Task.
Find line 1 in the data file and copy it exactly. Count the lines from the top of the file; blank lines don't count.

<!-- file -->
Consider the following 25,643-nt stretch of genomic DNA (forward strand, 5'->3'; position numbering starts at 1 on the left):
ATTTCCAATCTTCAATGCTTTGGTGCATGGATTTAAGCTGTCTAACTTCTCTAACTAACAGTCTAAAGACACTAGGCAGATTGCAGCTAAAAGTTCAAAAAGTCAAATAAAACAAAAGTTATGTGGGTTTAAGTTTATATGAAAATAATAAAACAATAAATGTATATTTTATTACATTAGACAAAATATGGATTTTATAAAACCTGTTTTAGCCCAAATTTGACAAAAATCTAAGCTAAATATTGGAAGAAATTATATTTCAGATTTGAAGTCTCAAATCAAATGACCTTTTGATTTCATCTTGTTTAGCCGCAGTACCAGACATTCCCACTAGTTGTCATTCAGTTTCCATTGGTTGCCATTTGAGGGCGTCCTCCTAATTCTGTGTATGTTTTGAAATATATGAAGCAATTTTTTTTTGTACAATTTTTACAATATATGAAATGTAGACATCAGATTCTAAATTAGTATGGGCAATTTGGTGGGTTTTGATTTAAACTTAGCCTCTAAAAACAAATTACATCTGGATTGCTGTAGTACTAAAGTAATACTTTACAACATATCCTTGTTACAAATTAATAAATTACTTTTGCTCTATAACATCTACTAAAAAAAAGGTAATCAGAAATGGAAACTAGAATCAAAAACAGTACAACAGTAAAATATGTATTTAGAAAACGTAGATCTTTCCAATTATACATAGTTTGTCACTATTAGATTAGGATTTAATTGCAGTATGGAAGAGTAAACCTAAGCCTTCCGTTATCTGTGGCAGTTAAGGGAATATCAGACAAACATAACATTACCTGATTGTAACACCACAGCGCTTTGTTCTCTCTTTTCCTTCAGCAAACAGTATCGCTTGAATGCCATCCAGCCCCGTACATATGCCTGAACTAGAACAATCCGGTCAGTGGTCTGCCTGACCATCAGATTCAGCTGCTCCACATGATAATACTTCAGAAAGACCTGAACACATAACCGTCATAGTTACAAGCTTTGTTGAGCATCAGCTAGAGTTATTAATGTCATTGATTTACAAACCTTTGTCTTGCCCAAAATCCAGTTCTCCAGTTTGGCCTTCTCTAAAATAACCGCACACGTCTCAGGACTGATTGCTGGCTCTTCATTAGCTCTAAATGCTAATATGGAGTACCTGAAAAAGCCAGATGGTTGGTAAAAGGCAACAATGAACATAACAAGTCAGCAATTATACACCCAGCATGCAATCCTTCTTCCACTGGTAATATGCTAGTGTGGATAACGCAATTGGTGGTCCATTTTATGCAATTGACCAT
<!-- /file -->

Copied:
Consider the following 25,643-nt stretch of genomic DNA (forward strand, 5'->3'; position numbering starts at 1 on the left):